Pittsburgh Hosts Another Successful National Conversation on Board Diversity

Excellence. Experience. Exposure. To reach the boardroom, all three are needed.”

That was the central theme from yesterday’s program for The National Conversation on Board Diversity, an event of 2020 Women on Boards. Having heard personal stories and best practices from amazing and inspiring leaders, the truth of those words is more evident than ever.

This is the third year that Christy Uffelman and Align Leadership have had the honor of chairing the National Conversation on Board Diversity in Pittsburgh.  In conjunction with Event Chair, Kristen Hemmings of Coghill Investment Strategies, Janel Skelley of the Allegheny Conference, all of the panelists, table facilitators, and sponsors, the event committee and host committee, and the many local organizations who have worked in this space for years, we can proudly say that 2017 is the year that 2020 Women on Boards achieved it’s goal of reaching 20% female representation on corporate boards (among the 801 Fortune 1000 companies the organization tracks). Amazingly, this is a full three years ahead of schedule! Clearly, excellence, experience, and exposure, have started to pay off for many qualified women.

Stephanie Sonnabend, the Founder of 2020 Women on Boards, joined us to share the mission of the organization and several key findings. Leroy Ball, President and CEO of Koppers (and 2016 Board Diversity Ambassador Award Winner) presented this year’s award to Henry Maier, President and CEO of FedEx Ground. Diane Holder, Executive Vice President of UPMC and President and CEO of UPMC Health Plan and Insurance Services, moderated our panel discussion which was centered on how women can better prepare themselves for board service. Our esteemed panelist of board members were Jim Chiafullo, Member, FNB Corporation Board of Directors; Kay Coles James, Member, PNC Board of Directors; W. Howard Morris, Member, Owens Corning Board of Directors; and Sandy Volpe, Member, Republic Services Inc. Board of Directors. We were also proud to welcome many distinguished guests, including Ambassador Susan Rice, former National Security Advisor and former delegate to the United Nations.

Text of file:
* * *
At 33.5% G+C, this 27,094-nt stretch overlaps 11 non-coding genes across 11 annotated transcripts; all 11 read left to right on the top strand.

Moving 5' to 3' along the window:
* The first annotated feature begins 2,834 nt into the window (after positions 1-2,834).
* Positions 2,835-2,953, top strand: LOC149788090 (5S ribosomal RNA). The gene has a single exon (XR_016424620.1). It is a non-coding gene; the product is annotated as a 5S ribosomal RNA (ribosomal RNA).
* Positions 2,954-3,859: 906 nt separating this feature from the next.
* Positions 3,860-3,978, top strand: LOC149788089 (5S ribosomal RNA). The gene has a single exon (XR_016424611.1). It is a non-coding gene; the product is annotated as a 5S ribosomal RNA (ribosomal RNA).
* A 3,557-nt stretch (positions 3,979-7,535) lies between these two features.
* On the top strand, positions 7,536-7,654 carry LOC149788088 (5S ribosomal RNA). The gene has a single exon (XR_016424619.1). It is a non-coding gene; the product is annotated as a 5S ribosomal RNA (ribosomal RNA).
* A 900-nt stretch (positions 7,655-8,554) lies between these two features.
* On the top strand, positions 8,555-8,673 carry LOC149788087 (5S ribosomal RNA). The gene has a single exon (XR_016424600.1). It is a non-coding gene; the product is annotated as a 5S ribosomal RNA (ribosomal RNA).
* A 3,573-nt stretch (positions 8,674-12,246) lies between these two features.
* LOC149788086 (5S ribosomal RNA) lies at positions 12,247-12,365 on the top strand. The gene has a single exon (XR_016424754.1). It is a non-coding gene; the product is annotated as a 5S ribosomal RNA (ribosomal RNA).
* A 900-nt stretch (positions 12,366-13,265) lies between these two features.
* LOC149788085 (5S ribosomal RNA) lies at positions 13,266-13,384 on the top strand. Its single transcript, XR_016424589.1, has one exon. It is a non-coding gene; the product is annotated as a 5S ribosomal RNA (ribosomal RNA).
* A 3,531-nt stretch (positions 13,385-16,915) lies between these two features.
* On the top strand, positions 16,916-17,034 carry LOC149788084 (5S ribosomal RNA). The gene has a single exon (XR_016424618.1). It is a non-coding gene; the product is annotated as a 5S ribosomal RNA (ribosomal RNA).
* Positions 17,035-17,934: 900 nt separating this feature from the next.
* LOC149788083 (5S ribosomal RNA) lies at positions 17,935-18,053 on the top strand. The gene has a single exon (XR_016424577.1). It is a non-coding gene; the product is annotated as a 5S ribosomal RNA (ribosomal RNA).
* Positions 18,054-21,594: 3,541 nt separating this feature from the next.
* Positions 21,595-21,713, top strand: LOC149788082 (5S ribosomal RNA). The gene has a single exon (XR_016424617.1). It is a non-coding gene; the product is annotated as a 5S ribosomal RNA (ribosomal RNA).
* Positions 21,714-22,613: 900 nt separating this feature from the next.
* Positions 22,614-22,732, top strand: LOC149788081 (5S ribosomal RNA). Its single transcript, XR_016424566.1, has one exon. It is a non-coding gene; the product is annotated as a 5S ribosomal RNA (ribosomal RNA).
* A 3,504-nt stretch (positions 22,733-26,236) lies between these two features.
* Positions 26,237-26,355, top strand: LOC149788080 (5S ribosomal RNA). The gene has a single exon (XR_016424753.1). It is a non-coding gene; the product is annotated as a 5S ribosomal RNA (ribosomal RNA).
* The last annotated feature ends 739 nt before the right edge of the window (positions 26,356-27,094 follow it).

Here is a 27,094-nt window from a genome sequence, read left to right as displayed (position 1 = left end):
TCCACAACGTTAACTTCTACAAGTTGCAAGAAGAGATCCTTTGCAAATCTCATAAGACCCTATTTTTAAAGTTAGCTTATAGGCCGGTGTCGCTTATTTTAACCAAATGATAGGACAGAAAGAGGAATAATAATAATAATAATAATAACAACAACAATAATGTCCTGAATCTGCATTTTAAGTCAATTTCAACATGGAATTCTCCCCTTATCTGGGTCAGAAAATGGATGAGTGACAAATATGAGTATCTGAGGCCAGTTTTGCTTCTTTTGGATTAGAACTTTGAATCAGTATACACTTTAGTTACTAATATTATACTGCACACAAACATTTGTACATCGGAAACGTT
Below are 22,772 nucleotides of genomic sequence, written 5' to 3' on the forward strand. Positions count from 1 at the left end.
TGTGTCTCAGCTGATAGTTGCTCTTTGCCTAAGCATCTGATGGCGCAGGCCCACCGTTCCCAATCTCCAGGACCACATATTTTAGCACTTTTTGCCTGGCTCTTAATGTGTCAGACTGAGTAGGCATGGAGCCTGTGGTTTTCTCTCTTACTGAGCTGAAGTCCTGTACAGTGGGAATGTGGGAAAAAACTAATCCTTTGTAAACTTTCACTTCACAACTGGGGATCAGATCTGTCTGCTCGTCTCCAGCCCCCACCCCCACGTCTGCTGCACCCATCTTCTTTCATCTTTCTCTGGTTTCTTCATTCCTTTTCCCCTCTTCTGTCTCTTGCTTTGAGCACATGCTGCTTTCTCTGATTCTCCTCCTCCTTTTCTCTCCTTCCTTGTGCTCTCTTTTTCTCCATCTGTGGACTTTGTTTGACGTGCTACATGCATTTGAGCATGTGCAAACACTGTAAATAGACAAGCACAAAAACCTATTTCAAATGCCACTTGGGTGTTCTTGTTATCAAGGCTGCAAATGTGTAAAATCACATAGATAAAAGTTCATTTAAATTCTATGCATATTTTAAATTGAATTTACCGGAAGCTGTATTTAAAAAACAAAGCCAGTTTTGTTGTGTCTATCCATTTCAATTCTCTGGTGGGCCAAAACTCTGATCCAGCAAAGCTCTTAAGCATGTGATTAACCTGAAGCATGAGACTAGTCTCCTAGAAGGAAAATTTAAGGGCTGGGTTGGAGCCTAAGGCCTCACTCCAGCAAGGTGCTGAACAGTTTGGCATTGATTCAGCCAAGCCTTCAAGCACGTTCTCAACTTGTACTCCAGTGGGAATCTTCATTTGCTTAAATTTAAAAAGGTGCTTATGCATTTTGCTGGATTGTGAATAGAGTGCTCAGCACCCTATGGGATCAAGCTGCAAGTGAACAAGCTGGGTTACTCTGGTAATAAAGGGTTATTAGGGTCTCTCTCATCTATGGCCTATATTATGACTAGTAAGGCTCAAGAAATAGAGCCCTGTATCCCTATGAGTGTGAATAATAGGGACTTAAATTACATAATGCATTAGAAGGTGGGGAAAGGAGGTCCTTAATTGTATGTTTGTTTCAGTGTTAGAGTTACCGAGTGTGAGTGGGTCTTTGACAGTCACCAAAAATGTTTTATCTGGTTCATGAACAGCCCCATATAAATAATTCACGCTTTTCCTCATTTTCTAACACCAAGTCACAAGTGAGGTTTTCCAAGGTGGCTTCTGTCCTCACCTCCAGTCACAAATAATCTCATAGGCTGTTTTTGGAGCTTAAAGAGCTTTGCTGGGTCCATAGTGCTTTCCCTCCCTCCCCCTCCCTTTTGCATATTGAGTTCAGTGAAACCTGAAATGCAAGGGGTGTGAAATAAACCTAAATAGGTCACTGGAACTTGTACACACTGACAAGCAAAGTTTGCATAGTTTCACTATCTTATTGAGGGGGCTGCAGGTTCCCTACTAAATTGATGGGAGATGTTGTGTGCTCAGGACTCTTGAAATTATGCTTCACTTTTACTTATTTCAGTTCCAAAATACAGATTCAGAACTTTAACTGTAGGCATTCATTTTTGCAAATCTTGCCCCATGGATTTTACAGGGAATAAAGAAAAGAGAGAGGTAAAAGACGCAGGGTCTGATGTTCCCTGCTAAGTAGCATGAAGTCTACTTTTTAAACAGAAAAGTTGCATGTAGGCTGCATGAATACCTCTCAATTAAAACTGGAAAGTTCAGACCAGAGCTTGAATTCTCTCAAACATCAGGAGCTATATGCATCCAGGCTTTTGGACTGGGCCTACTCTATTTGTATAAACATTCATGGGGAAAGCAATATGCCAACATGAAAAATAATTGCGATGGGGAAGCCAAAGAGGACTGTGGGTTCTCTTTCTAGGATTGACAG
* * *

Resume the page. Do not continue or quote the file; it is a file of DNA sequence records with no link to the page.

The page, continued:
Finally, we were honored to have the Chairman of Denny’s Corporation, Pittsburgh’s own Brenda Lauderback as our keynote speaker. Brenda shared her board trajectory story along with best practices and lessons learned, a truly inspiring story for all in attendance.  For more on Brenda’s keynote address, see Joyce Gannon’s article in the Pittsburgh Post-Gazette (also posted below), and make sure to mark your calendars for next year’s event, slated for Thursday, November 15th.


Denny’s board chair — and Penn Hills grad — a black woman who considers herself ‘agent of change

By Joyce Gannon / Pittsburgh Post-Gazette

As a black female launching a career in the retail industry in the 1970s, Brenda Lauderback was told countless times she wasn’t going to make it.

That kind of talk just pushed her to work harder, said the Penn Hills High School graduate who eventually retired as a top executive at Nine West Group apparel company and now chairs the board of directors at restaurant chain Denny’s.

“Very few board rooms have black or Hispanic women or men … and I’ve earned my way to be in the board room by working twice as hard [as men],” she said Thursday at the Fairmont Hotel, Downtown, during an event that focused on board diversity.

Ms. Lauderback, whose first job after graduating from Robert Morris University was in a retail training program at the now-shuttered Gimbels department store on Sixth Avenue, also serves on the boards of Sleep Number Corp. and Wolverine World Wide, and formerly was a director at Big Lots, Jostens and several other public companies.